In the months since Prince Aegon’s return from Dragonstone, he has carried on with his ways, and so has King Viserys. His efforts to improve the running of the realm has continued apace, adjusting the codes of laws, arranging for new mints, reorganizing some of the royal household, and more. But the small council, that he has not touched—so far. Rumors are always rife, that he means to make changes to better suit him and the Seven Kingdoms, yet so far he has declined to make any immediate choice. After all, this small council has largely been of his own choosing, men he has known long as Hand to three previous kings.
And speaking of the Hand… when will that office be filled? There are rumors he means to name Beron Buckwell, and others that he means to name Terin Ryger, and even one (rather foolish, most agree) that he will name Lord Baratheon. It’s true the king meets often with individual members of the council, and treats privily with lords great and small, but it is hard to make much of it.
The realm is not consumed by questions of influence and power at court—there has been other news. In the crownlands, feats of arms have been of great interest, with a number of tourneys forming a circuit throughout the land. Some count the first of these as the celebratory hastilude celebrating the marriage of Rymella Meadows to Ser Rynos Prester (won by the famed tourney knight, the lady Rymella’s goodbrother Ser Joffrey Caswell), but the richer prizes began with the tourney at Rosby, won by the King’s Scales, Ser Burton Crakehall. An even grander tourney took place at Duskendale, wherat the Dornish knight Ser Aidan Dayne defeated the royal steward Ser Conrad Arryn for the prize.
The circuit continued beneath the eaves of the kingswood, with great pomp and pageantry to the delight of the lords and ladies who watched the proceedings, and once again the King’s Scales carried the day. The grandest tourney of them all, however, was outside the walls of King’s Landing, with hundreds of knights and squires jousting over two days. Many great feats of arms were done by the likes of Prince Aemon the Dragonknight, the fiery young Ser Quentyn Ball, the splendid Ser Joffrey the handsome, and more… but it was the Knight of the Twilight, Ser Aidan Dayne, who won the rich prize and crowned his northron lady wife as the queen of love and beauty.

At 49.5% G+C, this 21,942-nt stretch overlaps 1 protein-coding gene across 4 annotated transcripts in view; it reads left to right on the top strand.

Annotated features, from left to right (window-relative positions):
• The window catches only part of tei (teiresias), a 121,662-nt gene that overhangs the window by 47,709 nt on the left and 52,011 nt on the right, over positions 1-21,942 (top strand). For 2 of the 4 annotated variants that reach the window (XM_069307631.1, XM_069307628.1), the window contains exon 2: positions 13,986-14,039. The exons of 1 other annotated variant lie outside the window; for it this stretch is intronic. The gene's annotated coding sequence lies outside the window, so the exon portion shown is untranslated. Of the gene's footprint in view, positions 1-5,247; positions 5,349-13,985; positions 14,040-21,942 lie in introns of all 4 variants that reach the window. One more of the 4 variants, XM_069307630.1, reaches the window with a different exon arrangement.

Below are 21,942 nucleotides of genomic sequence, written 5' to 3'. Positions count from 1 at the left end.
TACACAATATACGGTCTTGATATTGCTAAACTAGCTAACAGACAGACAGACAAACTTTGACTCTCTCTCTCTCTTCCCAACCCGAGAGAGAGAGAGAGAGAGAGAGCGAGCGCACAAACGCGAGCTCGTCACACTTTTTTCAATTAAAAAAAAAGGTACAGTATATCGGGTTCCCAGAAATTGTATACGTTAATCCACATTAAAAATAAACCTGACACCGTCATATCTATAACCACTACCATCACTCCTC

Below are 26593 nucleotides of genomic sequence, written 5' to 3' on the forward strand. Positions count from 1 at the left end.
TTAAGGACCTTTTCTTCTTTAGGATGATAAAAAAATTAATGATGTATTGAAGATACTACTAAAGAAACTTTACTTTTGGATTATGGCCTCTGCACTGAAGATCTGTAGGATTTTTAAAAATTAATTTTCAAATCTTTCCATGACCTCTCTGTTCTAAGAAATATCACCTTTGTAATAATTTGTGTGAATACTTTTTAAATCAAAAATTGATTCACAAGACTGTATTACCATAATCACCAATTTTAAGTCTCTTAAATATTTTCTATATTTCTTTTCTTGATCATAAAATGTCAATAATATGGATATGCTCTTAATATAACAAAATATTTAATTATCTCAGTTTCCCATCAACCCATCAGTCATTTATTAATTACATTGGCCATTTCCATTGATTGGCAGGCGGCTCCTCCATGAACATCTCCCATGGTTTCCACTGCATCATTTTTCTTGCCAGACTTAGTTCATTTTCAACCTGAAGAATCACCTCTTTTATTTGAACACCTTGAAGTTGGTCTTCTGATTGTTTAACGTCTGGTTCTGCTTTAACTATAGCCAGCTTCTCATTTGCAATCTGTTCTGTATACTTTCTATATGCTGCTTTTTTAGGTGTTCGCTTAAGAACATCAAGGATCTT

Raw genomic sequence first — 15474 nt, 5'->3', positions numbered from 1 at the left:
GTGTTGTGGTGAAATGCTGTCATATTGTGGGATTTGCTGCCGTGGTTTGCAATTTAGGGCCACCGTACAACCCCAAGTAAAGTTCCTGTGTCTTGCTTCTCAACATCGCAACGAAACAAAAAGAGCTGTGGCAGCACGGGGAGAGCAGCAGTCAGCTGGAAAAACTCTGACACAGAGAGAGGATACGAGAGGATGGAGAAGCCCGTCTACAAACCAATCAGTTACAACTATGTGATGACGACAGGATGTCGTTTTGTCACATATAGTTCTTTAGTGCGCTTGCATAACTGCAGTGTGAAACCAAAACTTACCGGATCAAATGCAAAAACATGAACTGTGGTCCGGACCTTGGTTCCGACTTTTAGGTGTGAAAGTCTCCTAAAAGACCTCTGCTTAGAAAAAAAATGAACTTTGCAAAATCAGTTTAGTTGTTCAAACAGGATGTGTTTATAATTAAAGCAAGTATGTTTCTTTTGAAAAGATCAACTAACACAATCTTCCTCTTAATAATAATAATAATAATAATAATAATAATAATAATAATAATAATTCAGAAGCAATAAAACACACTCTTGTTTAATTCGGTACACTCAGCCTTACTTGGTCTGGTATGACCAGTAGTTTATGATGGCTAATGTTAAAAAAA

The gods smiled on him, as it smiled on other victors. And they smiled as well on the court, for soon after the Princess Mariah was carried away to childbed, and gave birth to her second son, Aerys. It was a joyous occasion. But as the gods give, so can they take: not long before, news from the west reached the court, naming the passing of the ancient Lord of Crakehall, Jonos. A giant of the westerlands, high in the regard of Lord Lannister, he had seen many kings come and go through his long and noble life. But now he was dead, and it fell upon his eldest grandson Ser Burton Crakehall to take on the mantle of lord. He did so with the king’s blessing, and with his blessing he ventured home for a time, to see to the affairs of his grandfather and to do homage to the Lord of Casterly Rock.